It’s a great story, and if you’re vaguely interested in how China’s Belt and Road global project its one of many worth following, with the obvious caveat that massive bureaucracies anywhere – say the World Bank, the Asian Development Bank etc – are generally really bad at fixing problems caused by the corruption the defines our exploitation of the planet.
When the CPEC agreements were signed, Pakistan’s government called Gwadar ‘the economic future of Pakistan,’ an alternative to Dubai that would turn around the country’s economic fortunes.
The government also claimed that Gwadar’s gross domestic product would increase from an estimated $430 million in 2017 to $30 billion by 2050, and produce 1.2 million jobs for a population that currently stands at 90,000.
None of this, of course, has happened.
The port is derelict owing to power cuts and other shortages. Protests broke out in December over fishing rights, and at least one major Chinese investor has reportedly exited.
Michael Kugelman, deputy director of the Asia program at the Wilson Center in Washington, says Gwadar is a victim of outsized expectations. “There was an assumption that new infusions of Chinese capital and technology would magically develop Gwadar into a world-class port, even though previous efforts to achieve similar goals had fallen far short,” he said.
More dangerous than it looks. Photo: Alex DeCiccio, WikiCommons.
National Interest has a long think piece on the Solomon Island saga that is best read in full than in summary here.
But, here goes, briefly.
On April 19, Prime Minister Manasseh Sogavare signed a security treaty with Beijing. It may allow Beijing to send military personnel to the islands and the Chinese Navy may be also able to dock at the islands.
What can be done when a sovereign state chooses to ally with a hostile foreign power and provides it the opportunity for a base of operations? This is precisely what happened in the Solomon Islands on April 19, Sogavare indicated without detail that his country’s prior bilateral security treaty with Australia was inadequate …
The problem is that the Solomon Islands, along with Vanuatu, Kiribati, Fiji, and Tonga, form a geopolitically strategic Melanesian barrier between Australia and Polynesia to the north. In the waters north of Guadalcanal, known as Iron Bottom Sound, the Imperial Japanese and U.S. navies lost over fifty warships, including seven cruisers, over the course of five hotly-contested naval campaigns over the islands between August 1942 and April 1943. The Japanese and Americans also lost two and three aircraft carriers, respectively, during campaigns to secure the strategic Solomon Islands. These islands would not easily be bypassed in a general conflict with China. No land-based anti-ship missile battery has ever been confirmed to have been destroyed from the air or sea. Marines would need to be painstakingly landed to clear the islands of these missile bases. Supporting land-based airpower is also a fraction of the cost of the equivalent of carrier-based aircraft, and it is considerably less vulnerable. There were concerns about a Chinese presence in Vanuatu in 2018, and there is currently an issue about Chinese interest in an airstrip in Kiribati. The hosting of Chinese land-based missiles, aircraft, or ships by the Solomon Islands is therefore gravely dangerous.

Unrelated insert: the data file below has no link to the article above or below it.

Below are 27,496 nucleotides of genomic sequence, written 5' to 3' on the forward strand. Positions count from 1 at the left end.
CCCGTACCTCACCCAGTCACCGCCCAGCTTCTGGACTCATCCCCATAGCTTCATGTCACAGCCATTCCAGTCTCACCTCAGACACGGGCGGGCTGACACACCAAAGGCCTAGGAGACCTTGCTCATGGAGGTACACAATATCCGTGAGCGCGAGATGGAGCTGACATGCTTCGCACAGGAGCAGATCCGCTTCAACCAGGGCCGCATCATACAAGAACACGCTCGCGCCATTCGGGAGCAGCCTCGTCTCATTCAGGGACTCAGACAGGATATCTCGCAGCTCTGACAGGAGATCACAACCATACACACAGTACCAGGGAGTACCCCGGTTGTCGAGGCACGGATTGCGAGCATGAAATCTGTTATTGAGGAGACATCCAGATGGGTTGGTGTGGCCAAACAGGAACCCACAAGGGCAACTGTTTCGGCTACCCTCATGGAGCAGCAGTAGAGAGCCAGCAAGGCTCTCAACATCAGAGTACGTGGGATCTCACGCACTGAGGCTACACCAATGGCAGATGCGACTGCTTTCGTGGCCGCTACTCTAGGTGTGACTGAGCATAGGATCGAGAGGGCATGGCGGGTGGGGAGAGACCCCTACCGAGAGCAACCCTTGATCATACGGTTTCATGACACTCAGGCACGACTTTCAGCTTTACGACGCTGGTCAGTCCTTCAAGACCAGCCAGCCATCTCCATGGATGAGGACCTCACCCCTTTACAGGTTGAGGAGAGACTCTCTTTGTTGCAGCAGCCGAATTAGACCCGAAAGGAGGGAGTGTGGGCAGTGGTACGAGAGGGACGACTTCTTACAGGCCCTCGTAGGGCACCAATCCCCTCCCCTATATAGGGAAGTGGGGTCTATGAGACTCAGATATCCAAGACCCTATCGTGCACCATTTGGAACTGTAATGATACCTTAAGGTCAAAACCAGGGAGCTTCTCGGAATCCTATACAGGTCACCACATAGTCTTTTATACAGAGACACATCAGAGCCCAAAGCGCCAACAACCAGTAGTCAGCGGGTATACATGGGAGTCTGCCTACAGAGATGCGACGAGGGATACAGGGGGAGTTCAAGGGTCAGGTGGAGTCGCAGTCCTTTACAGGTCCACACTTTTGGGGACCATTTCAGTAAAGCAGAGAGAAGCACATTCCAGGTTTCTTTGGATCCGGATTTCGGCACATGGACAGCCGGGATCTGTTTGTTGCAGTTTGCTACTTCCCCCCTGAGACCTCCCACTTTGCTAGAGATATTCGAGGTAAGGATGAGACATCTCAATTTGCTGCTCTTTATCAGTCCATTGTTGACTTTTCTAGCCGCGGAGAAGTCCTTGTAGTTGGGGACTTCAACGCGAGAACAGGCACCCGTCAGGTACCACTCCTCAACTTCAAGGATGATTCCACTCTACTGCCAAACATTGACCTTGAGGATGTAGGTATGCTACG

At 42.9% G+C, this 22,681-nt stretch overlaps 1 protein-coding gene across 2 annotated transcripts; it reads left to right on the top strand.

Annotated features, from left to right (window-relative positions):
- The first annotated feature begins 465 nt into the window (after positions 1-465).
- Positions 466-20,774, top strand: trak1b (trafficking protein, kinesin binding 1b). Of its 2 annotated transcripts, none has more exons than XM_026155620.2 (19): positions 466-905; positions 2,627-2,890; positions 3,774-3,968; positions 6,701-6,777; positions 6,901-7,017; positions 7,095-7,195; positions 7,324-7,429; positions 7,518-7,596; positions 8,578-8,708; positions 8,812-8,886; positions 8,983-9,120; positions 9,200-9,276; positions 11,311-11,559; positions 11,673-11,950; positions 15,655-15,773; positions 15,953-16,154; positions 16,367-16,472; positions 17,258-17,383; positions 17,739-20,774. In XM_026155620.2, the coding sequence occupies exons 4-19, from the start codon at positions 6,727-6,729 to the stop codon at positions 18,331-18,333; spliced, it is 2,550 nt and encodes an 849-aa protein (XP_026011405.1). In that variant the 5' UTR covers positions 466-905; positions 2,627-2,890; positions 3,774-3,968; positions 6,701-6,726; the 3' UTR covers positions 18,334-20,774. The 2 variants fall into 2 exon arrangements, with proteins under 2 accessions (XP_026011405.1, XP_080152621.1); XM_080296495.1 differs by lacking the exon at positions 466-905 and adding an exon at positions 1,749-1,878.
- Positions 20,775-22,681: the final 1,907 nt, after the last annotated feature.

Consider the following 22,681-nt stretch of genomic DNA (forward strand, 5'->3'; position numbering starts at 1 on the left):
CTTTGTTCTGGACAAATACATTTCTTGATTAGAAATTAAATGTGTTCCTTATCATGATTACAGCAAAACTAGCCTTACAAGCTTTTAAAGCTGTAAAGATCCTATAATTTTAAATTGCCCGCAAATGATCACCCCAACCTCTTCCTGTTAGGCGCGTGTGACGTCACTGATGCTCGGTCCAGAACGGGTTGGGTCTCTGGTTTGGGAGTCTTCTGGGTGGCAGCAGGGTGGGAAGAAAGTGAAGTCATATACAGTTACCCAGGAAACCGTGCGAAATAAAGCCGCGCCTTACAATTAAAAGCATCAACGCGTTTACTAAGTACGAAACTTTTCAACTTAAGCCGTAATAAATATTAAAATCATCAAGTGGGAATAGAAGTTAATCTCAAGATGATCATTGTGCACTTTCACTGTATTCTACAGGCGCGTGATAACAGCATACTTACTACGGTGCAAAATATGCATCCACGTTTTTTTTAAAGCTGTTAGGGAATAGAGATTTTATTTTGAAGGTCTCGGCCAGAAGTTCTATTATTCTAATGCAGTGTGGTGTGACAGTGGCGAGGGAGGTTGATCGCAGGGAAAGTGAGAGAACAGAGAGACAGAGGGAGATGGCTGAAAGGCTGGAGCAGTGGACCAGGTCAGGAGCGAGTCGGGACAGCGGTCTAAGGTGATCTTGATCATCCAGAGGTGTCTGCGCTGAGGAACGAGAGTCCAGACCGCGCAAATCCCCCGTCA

If we were to bet on how this will end up, we’d go with the money diplomacy player.
The Sydney Morning Herald reports at the time of writing, for example, that the Solomon Islands have done a A$100 million deal with Huawei to build some 100 mobile phone towers.
The deal will see Honiara take out a loan from a Chinese state-owned bank for the first time and tie a significant part of its communications infrastructure to Huawei, the Shenzhen-based company banned from building 5G networks in Australia, Canada and the United States due to national security concerns.
China-Thailand carry out joint air-force drills
According to the Wall Street Journal (paywall), China engaged in military drills with Thailand on Sunday, as drills continue around and over Taiwan.
The … Falcon Strike exercises will mark the fifth time the Thai and Chinese air forces have practiced and are focused on building trust between the nations, China’s Ministry of National Defense said.
China’s Defense Ministry said this year’s exercises will feature ‘key training courses such as air support, strikes on ground targets, and small- and large-scale troop deployment.’ It said China would deploy jet fighters, fighter-bombers and airborne early-warning equipment, without specifying details.
ChinaDiction thought Thailand was a US ally (of sorts), but then again Thailand has long been an arch player of both sides at the same time.
Time to ramp-up missile production
TC-2N Taiwanese missile, 2021. Photo: WikiCommons.
The Taipei Times reports that the Ministry of National Defense plans to build more than 1,000 anti-ship missiles over the next five years.
Although China has in the past few years rapidly produced many warships and added them to its navy, these large vessels are more suited for warfare on the open sea than in the narrow confines of the Taiwan Strait, the official said on condition of anonymity.
India facilitates Dalai Lama remote Ladakh visit
Photo: PRO Defence Srinagar
The Deccan Herald – Oh, boy, we’ve been wanting to link to these guys for so long – reports that India deployed a helicopter to transport the 14th Dalai Lama to the remote village of Lingshed, which sits close to India’s Himalayan face off with the PRC.
The Dalai Lama …
… reached Leh on July 15 last for a month-long visit to Ladakh – his first outside the seat of the Tibetan Government-in-Exile (TGiE) at Dharamshala in northern India after the onset of the Covid-19 pandemic. The global icon of the decades-long struggle of the Tibetans against the Chinese rule over their homeland was received by the Air Commodore P K Srivastava, Air Officer Commanding of the IAF station in Leh, on his arrival at the station for flying to Lingshed.
Say what you will of India, but what other country would have the cajones to host Tibet’s government in exile and have its military transport the “wolf in monk’s clothing,” as Chinese propaganda sometimes calls Tibet’s spiritual leader, to remote temples on the frontline with atheist China.
Ban on pet macaques
Photo: WEI, WAN-CHEN, 魏琬臻, WikiCommons.
Sadly – because seriously, who would not want one? – as of September 1 it will no longer be legal to “own” a pet Formosan macaque, reports Focus Taiwan.
ChinaDiction was unable to confirm whether the new ruling was monkeypox related or simply no-monkey-business in Taiwan, as usual.